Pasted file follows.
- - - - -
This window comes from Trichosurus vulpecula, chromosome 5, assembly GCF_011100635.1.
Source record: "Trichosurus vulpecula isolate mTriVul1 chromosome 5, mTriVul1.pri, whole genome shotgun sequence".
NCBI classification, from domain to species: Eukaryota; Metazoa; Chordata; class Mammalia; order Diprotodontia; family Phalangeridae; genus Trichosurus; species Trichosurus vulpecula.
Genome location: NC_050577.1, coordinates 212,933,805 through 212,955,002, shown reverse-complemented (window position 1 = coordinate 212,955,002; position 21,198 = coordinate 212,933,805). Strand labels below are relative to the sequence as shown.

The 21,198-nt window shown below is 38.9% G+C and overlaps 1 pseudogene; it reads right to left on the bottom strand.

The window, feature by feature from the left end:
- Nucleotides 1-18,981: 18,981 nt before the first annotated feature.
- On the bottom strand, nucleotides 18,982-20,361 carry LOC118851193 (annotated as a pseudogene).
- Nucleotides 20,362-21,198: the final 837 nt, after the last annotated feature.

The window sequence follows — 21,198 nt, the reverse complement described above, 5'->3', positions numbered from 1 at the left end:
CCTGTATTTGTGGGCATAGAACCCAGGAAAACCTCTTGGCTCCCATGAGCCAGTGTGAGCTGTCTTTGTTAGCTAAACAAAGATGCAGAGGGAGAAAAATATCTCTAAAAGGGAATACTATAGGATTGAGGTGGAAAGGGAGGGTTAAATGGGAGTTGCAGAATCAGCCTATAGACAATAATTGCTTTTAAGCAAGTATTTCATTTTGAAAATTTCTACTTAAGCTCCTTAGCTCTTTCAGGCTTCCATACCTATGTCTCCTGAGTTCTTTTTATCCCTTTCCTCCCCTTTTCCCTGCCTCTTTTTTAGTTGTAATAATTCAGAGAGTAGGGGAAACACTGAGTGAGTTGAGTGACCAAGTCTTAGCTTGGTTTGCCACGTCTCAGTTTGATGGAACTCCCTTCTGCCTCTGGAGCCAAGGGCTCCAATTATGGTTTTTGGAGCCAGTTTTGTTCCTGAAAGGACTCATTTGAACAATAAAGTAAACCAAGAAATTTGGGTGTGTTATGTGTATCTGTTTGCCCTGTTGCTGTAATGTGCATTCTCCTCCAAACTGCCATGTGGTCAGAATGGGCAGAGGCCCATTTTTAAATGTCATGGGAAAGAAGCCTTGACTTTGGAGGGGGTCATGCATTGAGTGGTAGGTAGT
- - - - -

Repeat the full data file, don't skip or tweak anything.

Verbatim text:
This window comes from Trichosurus vulpecula, chromosome 5, assembly GCF_011100635.1.
Source record: "Trichosurus vulpecula isolate mTriVul1 chromosome 5, mTriVul1.pri, whole genome shotgun sequence".
NCBI classification, from domain to species: Eukaryota; Metazoa; Chordata; class Mammalia; order Diprotodontia; family Phalangeridae; genus Trichosurus; species Trichosurus vulpecula.
Genome location: NC_050577.1, coordinates 212,933,805 through 212,955,002, shown reverse-complemented (window position 1 = coordinate 212,955,002; position 21,198 = coordinate 212,933,805). Strand labels below are relative to the sequence as shown.

The 21,198-nt window shown below is 38.9% G+C and overlaps 1 pseudogene; it reads right to left on the bottom strand.

The window, feature by feature from the left end:
- Nucleotides 1-18,981: 18,981 nt before the first annotated feature.
- On the bottom strand, nucleotides 18,982-20,361 carry LOC118851193 (annotated as a pseudogene).
- Nucleotides 20,362-21,198: the final 837 nt, after the last annotated feature.

The window sequence follows — 21,198 nt, the reverse complement described above, 5'->3', positions numbered from 1 at the left end:
CCTGTATTTGTGGGCATAGAACCCAGGAAAACCTCTTGGCTCCCATGAGCCAGTGTGAGCTGTCTTTGTTAGCTAAACAAAGATGCAGAGGGAGAAAAATATCTCTAAAAGGGAATACTATAGGATTGAGGTGGAAAGGGAGGGTTAAATGGGAGTTGCAGAATCAGCCTATAGACAATAATTGCTTTTAAGCAAGTATTTCATTTTGAAAATTTCTACTTAAGCTCCTTAGCTCTTTCAGGCTTCCATACCTATGTCTCCTGAGTTCTTTTTATCCCTTTCCTCCCCTTTTCCCTGCCTCTTTTTTAGTTGTAATAATTCAGAGAGTAGGGGAAACACTGAGTGAGTTGAGTGACCAAGTCTTAGCTTGGTTTGCCACGTCTCAGTTTGATGGAACTCCCTTCTGCCTCTGGAGCCAAGGGCTCCAATTATGGTTTTTGGAGCCAGTTTTGTTCCTGAAAGGACTCATTTGAACAATAAAGTAAACCAAGAAATTTGGGTGTGTTATGTGTATCTGTTTGCCCTGTTGCTGTAATGTGCATTCTCCTCCAAACTGCCATGTGGTCAGAATGGGCAGAGGCCCATTTTTAAATGTCATGGGAAAGAAGCCTTGACTTTGGAGGGGGTCATGCATTGAGTGGTAGGTAGT